Portrait of Bernard Shaw by Paolo Troubetzkoy in the museum Collection exposition
On the birthday of George Bernard Shaw (1856-1950) - an English playwright of Irish origin, writer, essayist, one of the reformers of the 20th century theatrical art, winner of the Nobel Prize in literature, winner of the Oscar, let us recall his friendship with Paolo Troubetzkoy.
In 1907, fate brought Bernard Shaw and Paolo Troubetzkoy together, and this was a watershed meeting. For many years, the playwright and the sculptor had warm and friendly relationship.
Paolo Troubetzkoy had friendly relations with many representatives of art and culture of his time. In 1907, during his trip to England, many famous people posed for the master, and it was during this period that he met the outstanding playwright and novelist - George Bernard Shaw. Subsequently, Shaw became his close friend and even wrote an introductory article to one of the Troubetzkoy catalogues.
For the first time Bernard Shaw saw the works of Troubetzkoy back in the 1890s, while he visited the exhibition of his works "Portraits and Sketches in Oil". At the time, he was working as a critic for the “London World”. The very first sculptural image of Shaw by Troubetzkoy was created at the end of 1907. The meeting took place in the studio of John Singer Sargent (1856-1925), an American expatriate artist. B. Show had been sitting for the portrait for three hours only - the bust of the playwright, created by Auguste Rodin, inspired Troubetzkoy.
Shaw sat for the sculptor three times: in 1907 for a portrait bust, in 1926 and in 1927, when he sat for the full-length statue.
This work was created in the studio of Troubetzkoy near Lake Maggiore in July 1926, when Shaw and Charlotte were vacationing at the neighboring Villa Stresa, marking the 70th anniversary of the writer. The studio of Troubetzkoy - Villa Cabianca in Verbania, Pallanza was not far away, and Shaw agreed for several sessions while he and his wife stayed there. The result of the sessions was a sculptural portrait of seated Bernard Shaw.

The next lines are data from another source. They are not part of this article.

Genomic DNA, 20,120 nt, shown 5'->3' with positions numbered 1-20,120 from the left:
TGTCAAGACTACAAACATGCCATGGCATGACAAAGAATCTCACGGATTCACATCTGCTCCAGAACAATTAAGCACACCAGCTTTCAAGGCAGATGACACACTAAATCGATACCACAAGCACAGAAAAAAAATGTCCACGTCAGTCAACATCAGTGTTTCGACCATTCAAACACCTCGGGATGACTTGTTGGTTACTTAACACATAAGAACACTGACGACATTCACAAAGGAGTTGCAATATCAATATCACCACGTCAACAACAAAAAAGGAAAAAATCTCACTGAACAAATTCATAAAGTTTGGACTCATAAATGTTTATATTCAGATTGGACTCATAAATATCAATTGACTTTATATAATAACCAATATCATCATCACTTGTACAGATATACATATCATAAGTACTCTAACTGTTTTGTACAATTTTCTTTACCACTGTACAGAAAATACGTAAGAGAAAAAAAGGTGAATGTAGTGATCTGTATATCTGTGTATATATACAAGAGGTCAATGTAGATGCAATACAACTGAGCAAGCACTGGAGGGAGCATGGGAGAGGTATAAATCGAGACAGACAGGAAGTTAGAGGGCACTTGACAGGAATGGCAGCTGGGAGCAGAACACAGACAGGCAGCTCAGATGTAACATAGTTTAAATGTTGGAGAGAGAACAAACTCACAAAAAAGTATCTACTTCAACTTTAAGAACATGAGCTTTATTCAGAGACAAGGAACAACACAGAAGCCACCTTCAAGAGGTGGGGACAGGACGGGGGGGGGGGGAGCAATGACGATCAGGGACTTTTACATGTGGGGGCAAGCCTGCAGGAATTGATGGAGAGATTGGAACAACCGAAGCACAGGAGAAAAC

Shaw liked the portrait so much that he insisted on overpaying for it, noting that a check for 100,000 lire "probably does not even reward for such a splendid work, for which they will never pay as much as necessary".
Shaw and Troubetzkoy were very close. Bernard Shaw wrote a wonderful message to Paolo Troubetzkoy, who lost his wife. He calmed down the sculptor in the ingenious and very witty way.
Letter from Bernard Shaw sent to Troubetzkoy on June 24, 1927:
"My dear Troubetzkoy! Alas! Alas! Poor Elin!
What are you going to do now without your annoying child, without your tyrant, without your slave, without everything that you had - without all those strange things that our wives represent to us?
Who will protect you from all other women?
You are free, but what a terrible thing such freedom is! Congratulating a widower on getting freedom is like congratulating a child for being lost.
However, there is a limit to all adventures and the marriage adventure too. I do not think Elin would like to be an old woman. Perhaps she felt it, as she felt that you yourself would become a magnificent old man, and therefore decided to die first. We all die by our own choice, although the doctors pretend that they are killing us. At the same time, I would like her to reach her apotheosis by gracefully leaving - but not dying.
Maybe we will see each other soon; probably we will come to Stresa once more this year. Let us not make a lean face - let us be cheerful for the glory of her memory!
Do not answer me - so many letters will come to you that you will go crazy answering them. Throw them all in the fireplace.
J. Bernard Shaw
Shaw and Troubetzkoy have been friends for over thirty years. They had many things in common, including their love of animals and commitment to vegetarianism. Shaw described Troubetzkoy as “a humanist who can do everything with an animal except to eat it”. “He is a genius, it is not only safe to speak about him in superlative degree, but it is necessary. He is the most amazing sculptor of our time".